U.S. News

Barclays Lifts ABN Offer with China, Singapore Help


British bank Barclays has raised its bid for Dutch group ABN Amro to 67.5 billion euros ($93 billion), helped by some of the biggest ever overseas investments made by China and Singapore.

Barclays said on Monday its new bid was 42.7 billion euros in shares and 24.8 billion euros in cash, up from its previous all-stock offer of 65 billion euros but still below a rival 71 billion euro offer from a group of European banks led by Royal Bank of Scotland.

Either offer would be the biggest ever bank takeover.

ABN had agreed to Barclays' original takeover, but its management has come under pressure to switch support and said on Monday it was now assessing the offers.

"I hope and expect we will have that recommendation but for the time being there will be no recommendation until they see how the stock price performs," Barclays Chief Executive John Varley told Reuters, adding its offer was conditional on getting such a recommendation.

Barclays shares rose 2.4% to 731 pence in early trading -- lifting the value of its offer to 69 billion euros -- aided by the investment of up to 13.4 billion euros by China Development Bank and Singapore state investor Temasek.

An initial investment from the pair of 3.6 billion euros will be used by Barclays to buy back shares during the takeover process, which analysts said would lend support.

"This finally explains why Barclays management have been so confident for so long, despite having a seemingly inferior offer on the table," said Pali International analyst Bruce Packard.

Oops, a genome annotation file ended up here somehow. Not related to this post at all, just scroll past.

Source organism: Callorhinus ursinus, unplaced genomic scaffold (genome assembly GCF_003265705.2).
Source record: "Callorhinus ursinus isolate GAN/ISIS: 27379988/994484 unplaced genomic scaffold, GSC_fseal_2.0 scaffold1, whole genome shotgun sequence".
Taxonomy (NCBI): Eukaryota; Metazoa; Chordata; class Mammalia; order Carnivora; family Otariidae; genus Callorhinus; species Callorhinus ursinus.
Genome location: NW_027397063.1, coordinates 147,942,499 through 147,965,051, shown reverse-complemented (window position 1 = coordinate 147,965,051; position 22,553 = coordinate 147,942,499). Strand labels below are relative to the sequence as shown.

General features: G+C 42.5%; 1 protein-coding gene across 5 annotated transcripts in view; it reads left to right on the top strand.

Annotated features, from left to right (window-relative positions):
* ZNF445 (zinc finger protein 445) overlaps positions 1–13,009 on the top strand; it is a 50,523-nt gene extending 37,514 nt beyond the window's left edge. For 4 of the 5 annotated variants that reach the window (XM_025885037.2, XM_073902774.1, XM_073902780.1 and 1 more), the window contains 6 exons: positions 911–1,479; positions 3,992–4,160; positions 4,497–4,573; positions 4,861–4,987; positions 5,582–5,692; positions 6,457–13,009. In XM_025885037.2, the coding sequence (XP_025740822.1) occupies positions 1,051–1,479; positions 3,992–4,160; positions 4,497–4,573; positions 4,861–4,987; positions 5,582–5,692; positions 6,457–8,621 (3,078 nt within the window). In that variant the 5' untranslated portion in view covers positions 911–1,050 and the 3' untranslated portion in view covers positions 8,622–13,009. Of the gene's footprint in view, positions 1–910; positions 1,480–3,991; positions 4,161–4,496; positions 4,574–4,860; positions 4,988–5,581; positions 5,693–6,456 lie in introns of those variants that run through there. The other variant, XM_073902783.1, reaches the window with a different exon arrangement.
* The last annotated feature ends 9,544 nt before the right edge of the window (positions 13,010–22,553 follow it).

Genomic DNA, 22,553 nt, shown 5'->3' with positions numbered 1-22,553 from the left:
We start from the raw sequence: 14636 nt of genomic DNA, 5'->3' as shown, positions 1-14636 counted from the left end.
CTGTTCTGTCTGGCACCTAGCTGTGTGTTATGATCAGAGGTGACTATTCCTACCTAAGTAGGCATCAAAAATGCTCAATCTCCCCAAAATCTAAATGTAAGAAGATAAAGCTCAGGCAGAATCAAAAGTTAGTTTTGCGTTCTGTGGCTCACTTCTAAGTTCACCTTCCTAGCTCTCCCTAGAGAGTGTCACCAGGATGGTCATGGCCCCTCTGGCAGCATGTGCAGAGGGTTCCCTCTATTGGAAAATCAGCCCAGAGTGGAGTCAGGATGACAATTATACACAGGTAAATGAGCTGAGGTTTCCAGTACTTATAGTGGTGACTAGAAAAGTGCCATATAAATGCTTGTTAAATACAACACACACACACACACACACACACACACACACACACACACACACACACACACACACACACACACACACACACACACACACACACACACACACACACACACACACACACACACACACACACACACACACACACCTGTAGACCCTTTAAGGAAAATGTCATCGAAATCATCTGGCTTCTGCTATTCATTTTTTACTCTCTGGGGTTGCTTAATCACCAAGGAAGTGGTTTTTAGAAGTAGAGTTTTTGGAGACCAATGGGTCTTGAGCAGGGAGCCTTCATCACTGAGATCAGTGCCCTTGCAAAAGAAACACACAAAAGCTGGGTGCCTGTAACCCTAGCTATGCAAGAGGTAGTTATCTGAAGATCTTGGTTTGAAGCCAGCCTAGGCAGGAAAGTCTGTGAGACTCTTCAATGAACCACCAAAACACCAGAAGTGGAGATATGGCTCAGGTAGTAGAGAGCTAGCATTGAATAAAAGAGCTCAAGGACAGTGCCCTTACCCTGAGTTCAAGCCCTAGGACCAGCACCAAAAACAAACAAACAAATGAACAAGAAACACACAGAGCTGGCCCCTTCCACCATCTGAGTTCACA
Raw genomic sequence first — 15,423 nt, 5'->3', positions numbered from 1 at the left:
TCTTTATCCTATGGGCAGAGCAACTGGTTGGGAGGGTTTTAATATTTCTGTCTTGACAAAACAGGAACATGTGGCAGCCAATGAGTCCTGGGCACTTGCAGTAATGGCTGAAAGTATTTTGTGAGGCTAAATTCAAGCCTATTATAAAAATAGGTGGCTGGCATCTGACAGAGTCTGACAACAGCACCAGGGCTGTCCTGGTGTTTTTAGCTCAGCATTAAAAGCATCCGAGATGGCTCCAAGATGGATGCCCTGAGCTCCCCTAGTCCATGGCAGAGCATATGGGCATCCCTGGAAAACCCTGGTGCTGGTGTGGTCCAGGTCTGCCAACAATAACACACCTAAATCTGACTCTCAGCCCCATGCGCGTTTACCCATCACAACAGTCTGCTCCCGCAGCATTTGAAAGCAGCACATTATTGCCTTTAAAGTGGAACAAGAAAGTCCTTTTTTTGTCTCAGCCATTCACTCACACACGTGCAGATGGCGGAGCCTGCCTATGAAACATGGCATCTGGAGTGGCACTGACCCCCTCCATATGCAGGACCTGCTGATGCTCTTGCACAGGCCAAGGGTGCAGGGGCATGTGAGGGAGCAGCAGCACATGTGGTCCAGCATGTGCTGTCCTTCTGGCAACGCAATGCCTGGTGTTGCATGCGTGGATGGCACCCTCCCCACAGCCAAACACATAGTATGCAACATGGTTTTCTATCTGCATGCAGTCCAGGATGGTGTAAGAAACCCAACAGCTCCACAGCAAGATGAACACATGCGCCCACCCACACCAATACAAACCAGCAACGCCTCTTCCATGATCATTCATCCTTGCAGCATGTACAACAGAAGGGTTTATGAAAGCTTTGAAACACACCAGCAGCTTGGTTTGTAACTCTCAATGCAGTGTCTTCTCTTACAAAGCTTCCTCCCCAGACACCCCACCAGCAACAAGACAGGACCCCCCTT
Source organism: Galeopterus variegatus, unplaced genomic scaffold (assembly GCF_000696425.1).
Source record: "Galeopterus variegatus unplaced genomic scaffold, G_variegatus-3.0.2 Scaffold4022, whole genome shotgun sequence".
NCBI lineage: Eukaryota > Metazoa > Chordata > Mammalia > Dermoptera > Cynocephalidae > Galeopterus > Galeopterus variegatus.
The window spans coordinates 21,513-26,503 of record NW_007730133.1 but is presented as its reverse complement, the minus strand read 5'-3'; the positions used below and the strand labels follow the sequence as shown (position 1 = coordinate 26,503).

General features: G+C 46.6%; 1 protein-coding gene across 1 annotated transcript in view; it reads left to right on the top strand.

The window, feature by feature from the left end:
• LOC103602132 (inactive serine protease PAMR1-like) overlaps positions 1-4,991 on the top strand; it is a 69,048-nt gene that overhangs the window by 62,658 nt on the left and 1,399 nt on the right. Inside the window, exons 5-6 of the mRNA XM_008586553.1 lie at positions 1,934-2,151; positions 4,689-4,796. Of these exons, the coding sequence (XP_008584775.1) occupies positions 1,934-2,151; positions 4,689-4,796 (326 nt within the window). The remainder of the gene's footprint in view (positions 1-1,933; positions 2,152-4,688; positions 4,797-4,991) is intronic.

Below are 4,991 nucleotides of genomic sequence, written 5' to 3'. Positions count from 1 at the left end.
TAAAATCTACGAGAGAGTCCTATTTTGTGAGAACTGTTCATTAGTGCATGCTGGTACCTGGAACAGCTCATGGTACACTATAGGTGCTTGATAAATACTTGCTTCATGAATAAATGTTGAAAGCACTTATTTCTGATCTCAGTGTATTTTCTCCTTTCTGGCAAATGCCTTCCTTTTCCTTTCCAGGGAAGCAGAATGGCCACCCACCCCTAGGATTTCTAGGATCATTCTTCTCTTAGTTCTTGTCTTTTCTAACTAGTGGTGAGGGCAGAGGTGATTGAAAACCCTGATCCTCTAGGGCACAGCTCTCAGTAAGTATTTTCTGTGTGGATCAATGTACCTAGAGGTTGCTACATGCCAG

The remainder of the investment from China and Singapore, almost 10 billion euros, will be made if Barclays wins ABN.

Biggest China Investment

Barclays' Diamond on ABN Deal

China Development Bank will take a 3.1% stake in Barclays, potentially rising to 8% of an enlarged Barclays, while Temasek will take a 2.1% stake in Barclays, potentially rising to just over 3%.

Varley said China Development Bank's stake would be the biggest overseas investment by China and he was "entirely comfortable" with it becoming its biggest shareholder.

"I think it will be regarded as a very significant event in global markets, it's by far the biggest external investment ever made by China," Varley said.

China Development Bank is one of the country's three lenders driven by a strategy to support government policy.

Flush with $1.33 trillion in foreign exchange reserves, China has made no secret of its intention to diversify its portfolio of foreign holdings, which is now concentrated in government assets, and is expected to be an increasingly active source of global funding.

Barclays is the latest in a string of bets on financial companies by Temasek. About a third of its $85 billion portfolio is made up of financial services firms and last year it bought an 11.6% stake in U.K.-based Standard Chartered.

ABN said it would examine both offers in "a fair and transparent manner," but welcomed the strategic investment in Barclays from China and Singapore.

Barclays President Bob Diamond said he was optimistic ABN shareholders will back his bank's offer when they vote in late August or September. "This isn't a bust up strategy ... if you look at the further opportunities the announcements today have on the share price and on the opportunity to look at profit potential down the road, it's quite substantive."

"There are a lot of shareholders who would like to have the equity of the combined business going forward," Diamond said.

Barclays also said its earnings per share in the six months to the end of June rose 14% from a year ago to 41.4 pence and its pretax profit rose 12% to 4.1 billion pounds.

ABN shares were up 0.6% at 36.83 euros.

Shares in the three consortium members -- RBS, Belgian-Dutch group Fortis and Spain's Santander -- were little changed.